By Sidney Jones
May 22, 2018
A sudden spate of terrorist attacks in Indonesia during the past few weeks offers insights into how supporters of the Islamic State around the world are reacting to the group’s defeats in the Middle East.
The damage caused by ISIS was expected to last longer than its caliphate proper, and in Indonesia the group’s impact already seems to have been to expand and transform local extremist movements. Local Islamist extremists still go after the same targets: religious minorities and law enforcement. But their tactics have shifted: Now women and children are participating in suicide attacks.
Since the beginning of May, at least 49 Indonesians — 12 civilians, seven police officers and 30 terrorists — have died in back-to-back attacks by ISIS supporters or government antiterrorism operations.
The series began on May 8 when pro-ISIS inmates staged a riot at a detention facility at the paramilitary police’s headquarters south of Jakarta. By the time the uprising ended, five police officers (and one detainee) had been killed.
More shocking still are three instances last week of suicide bombings carried out by families, including children.
On May 13, six members of the same family attacked three churches in Surabaya, East Java. The father went after one; his teenage sons went after another; and his wife and two daughters, age 12 and 9, blew themselves up at the third. Twelve congregants died.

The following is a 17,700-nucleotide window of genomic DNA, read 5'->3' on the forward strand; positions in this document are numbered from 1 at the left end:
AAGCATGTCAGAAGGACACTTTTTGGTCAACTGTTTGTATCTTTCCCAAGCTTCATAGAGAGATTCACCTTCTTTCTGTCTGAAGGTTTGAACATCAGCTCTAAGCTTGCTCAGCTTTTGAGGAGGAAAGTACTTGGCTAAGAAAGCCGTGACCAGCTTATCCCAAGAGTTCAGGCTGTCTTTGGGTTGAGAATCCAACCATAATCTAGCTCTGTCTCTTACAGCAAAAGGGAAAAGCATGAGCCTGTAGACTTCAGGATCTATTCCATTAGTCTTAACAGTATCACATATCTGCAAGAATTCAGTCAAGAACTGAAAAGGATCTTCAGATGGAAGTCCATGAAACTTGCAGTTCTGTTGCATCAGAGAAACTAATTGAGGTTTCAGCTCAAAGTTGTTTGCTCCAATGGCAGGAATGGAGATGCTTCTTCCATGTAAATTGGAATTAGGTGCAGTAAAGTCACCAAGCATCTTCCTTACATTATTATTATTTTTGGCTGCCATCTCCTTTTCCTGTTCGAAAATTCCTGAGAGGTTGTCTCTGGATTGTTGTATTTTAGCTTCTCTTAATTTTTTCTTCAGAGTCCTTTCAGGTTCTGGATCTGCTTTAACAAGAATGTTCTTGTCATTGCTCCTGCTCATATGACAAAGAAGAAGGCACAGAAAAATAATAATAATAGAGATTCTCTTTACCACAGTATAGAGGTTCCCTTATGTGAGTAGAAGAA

That evening, a mother and her 17-year-old son were killed in Sidoarjo, East Java, apparently when a bomb the father was making prematurely exploded. (The father was injured in the blast and killed by police officers when they arrived at the scene.)
On May 14, a couple, two teenage sons and a daughter tried to bomb police headquarters in Surabaya. Only the daughter, 8, survived.
These three families knew one another and regularly attended lectures given by an Indonesian Muslim preacher who was arrested in Turkey in 2017 and deported back home after trying, along with more than a dozen relatives and friends, to join ISIS in Syria for almost a year.
Nearly every day this month there has been a new attack, an attempted attack or an operation to prevent an attack. On May 15, a counterterrorism squad in Medan, in the northern part of Sumatra, shot two suspected terrorists, killing one. The next day, four men rammed a car into the gate of the police’s headquarters in Pekanbaru, also on Sumatra, and then assaulted officers with long swords. One officer died, and the four attackers were shot and killed.